The City of Irvine is considering spending 80 percent of its federal COVID-19 relief funds on improvements to a local park.
It received $53 million from the American Rescue Plan, a pandemic stimulus package, and will discuss during an April 27 meeting whether to put $42 million of that money toward Heritage Community Park upgrades.
According to a staff report, improvements to the park would include rebuilding the community center, expanding the fine arts center, adding parking and shade structures, expanding sports courts, and reconfiguring the pond with water features.
Councilmember Anthony Kuo said he was surprised and disappointed Heritage Park was on the staff report, adding that he directed staff that the money should be spent on one-time expenses, since it is a one-time grant.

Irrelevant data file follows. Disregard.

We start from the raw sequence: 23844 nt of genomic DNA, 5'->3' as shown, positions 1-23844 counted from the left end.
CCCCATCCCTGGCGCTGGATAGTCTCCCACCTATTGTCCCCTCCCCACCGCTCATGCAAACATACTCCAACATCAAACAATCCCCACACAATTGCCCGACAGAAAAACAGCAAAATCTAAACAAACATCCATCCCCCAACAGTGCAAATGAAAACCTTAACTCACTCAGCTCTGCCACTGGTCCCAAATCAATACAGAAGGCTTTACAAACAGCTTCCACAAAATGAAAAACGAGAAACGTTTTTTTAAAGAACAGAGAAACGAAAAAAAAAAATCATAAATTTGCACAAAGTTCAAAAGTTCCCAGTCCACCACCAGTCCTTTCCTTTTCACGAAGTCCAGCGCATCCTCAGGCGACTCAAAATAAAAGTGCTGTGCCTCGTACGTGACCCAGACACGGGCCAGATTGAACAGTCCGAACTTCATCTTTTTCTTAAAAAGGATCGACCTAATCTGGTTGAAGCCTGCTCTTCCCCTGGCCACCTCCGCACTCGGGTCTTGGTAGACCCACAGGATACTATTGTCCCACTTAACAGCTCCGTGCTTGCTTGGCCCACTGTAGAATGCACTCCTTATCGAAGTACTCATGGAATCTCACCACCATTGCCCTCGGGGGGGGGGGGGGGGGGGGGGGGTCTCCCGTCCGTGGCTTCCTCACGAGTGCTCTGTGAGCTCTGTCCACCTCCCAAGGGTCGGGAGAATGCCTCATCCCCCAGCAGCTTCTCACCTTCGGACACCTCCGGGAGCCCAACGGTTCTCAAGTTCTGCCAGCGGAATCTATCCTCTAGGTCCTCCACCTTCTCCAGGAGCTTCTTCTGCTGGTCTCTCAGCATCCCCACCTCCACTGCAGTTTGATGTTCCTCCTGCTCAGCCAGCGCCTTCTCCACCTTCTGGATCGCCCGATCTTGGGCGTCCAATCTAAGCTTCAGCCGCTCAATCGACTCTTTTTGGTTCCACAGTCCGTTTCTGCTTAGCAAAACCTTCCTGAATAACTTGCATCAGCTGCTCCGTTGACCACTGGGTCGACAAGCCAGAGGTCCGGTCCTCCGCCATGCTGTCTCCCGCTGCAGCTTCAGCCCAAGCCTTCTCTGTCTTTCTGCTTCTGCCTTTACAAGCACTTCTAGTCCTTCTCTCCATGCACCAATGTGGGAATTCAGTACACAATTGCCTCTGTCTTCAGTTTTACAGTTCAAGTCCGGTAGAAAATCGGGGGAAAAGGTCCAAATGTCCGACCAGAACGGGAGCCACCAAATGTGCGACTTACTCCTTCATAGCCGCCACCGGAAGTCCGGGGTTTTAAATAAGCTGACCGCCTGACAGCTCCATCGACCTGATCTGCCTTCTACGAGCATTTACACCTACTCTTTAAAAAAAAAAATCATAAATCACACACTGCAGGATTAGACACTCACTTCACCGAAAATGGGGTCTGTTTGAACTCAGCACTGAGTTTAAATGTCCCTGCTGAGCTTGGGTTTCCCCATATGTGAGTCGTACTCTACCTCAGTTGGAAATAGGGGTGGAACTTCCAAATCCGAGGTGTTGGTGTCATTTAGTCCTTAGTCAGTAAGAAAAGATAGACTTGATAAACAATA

Kuo said he would like to see the city use the money to waive certain fees for residents.
“Newport Beach as an example, they actually waived business license fees for a year for their city,” Kuo said. “If we chose to do that in Irvine, that would be at a cost of about $1 million a year to us.”
About a month ago, the city waived fees for youth sports programs, and Kuo said he could see some of the money going to fund that.
“That was something that we thought was hitting the pocketbooks of families throughout town,” he said. “And so really, these dollars, while one of the components that the federal government has said is it can be used as revenue replacement to offset revenue decreases, we really want to have these revenues impact the local residents and the local families as much as possible.”
Councilmember Larry Agran put out his own memo of what he thought the city should spend the money on. His suggestions included establishing a city hall office of public health, an office of small business assistance, an office of emergency housing assistance, and more.
Kuo said he disagreed with most of the ideas on Agran’s memo and that Agran put out the document for purely political purposes.